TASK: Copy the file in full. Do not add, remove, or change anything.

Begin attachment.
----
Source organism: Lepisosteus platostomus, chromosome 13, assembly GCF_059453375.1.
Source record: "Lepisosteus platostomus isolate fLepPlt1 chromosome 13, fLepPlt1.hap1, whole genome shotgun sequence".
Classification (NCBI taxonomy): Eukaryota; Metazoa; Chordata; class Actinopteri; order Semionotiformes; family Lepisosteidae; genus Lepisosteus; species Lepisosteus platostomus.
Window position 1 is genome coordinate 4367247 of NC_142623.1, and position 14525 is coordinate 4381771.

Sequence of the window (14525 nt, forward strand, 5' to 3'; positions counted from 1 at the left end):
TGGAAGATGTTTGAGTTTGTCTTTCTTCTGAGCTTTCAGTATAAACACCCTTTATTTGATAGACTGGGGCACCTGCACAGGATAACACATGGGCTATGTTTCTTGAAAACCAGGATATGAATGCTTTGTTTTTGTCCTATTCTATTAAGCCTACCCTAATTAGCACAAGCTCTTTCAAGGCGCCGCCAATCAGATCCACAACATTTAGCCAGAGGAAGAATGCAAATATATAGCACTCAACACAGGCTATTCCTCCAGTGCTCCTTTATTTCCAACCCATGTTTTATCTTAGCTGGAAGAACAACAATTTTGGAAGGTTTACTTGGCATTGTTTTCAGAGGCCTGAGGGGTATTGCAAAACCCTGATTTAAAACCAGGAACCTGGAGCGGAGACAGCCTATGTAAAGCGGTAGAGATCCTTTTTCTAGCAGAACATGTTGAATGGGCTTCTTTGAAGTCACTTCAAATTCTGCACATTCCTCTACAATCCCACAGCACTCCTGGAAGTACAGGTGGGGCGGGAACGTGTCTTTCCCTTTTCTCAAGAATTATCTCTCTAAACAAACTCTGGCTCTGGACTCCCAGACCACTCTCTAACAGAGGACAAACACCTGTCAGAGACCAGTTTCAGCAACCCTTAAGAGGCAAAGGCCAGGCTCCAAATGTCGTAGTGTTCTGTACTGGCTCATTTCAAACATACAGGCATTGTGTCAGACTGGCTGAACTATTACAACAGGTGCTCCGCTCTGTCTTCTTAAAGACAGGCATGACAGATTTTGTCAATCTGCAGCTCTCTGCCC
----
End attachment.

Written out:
Source organism: Lepisosteus platostomus, chromosome 13, assembly GCF_059453375.1.
Source record: "Lepisosteus platostomus isolate fLepPlt1 chromosome 13, fLepPlt1.hap1, whole genome shotgun sequence".
Classification (NCBI taxonomy): Eukaryota; Metazoa; Chordata; class Actinopteri; order Semionotiformes; family Lepisosteidae; genus Lepisosteus; species Lepisosteus platostomus.
Window position 1 is genome coordinate 4367247 of NC_142623.1, and position 14525 is coordinate 4381771.

Sequence of the window (14525 nt, forward strand, 5' to 3'; positions counted from 1 at the left end):
TGGAAGATGTTTGAGTTTGTCTTTCTTCTGAGCTTTCAGTATAAACACCCTTTATTTGATAGACTGGGGCACCTGCACAGGATAACACATGGGCTATGTTTCTTGAAAACCAGGATATGAATGCTTTGTTTTTGTCCTATTCTATTAAGCCTACCCTAATTAGCACAAGCTCTTTCAAGGCGCCGCCAATCAGATCCACAACATTTAGCCAGAGGAAGAATGCAAATATATAGCACTCAACACAGGCTATTCCTCCAGTGCTCCTTTATTTCCAACCCATGTTTTATCTTAGCTGGAAGAACAACAATTTTGGAAGGTTTACTTGGCATTGTTTTCAGAGGCCTGAGGGGTATTGCAAAACCCTGATTTAAAACCAGGAACCTGGAGCGGAGACAGCCTATGTAAAGCGGTAGAGATCCTTTTTCTAGCAGAACATGTTGAATGGGCTTCTTTGAAGTCACTTCAAATTCTGCACATTCCTCTACAATCCCACAGCACTCCTGGAAGTACAGGTGGGGCGGGAACGTGTCTTTCCCTTTTCTCAAGAATTATCTCTCTAAACAAACTCTGGCTCTGGACTCCCAGACCACTCTCTAACAGAGGACAAACACCTGTCAGAGACCAGTTTCAGCAACCCTTAAGAGGCAAAGGCCAGGCTCCAAATGTCGTAGTGTTCTGTACTGGCTCATTTCAAACATACAGGCATTGTGTCAGACTGGCTGAACTATTACAACAGGTGCTCCGCTCTGTCTTCTTAAAGACAGGCATGACAGATTTTGTCAATCTGCAGCTCTCTGCCC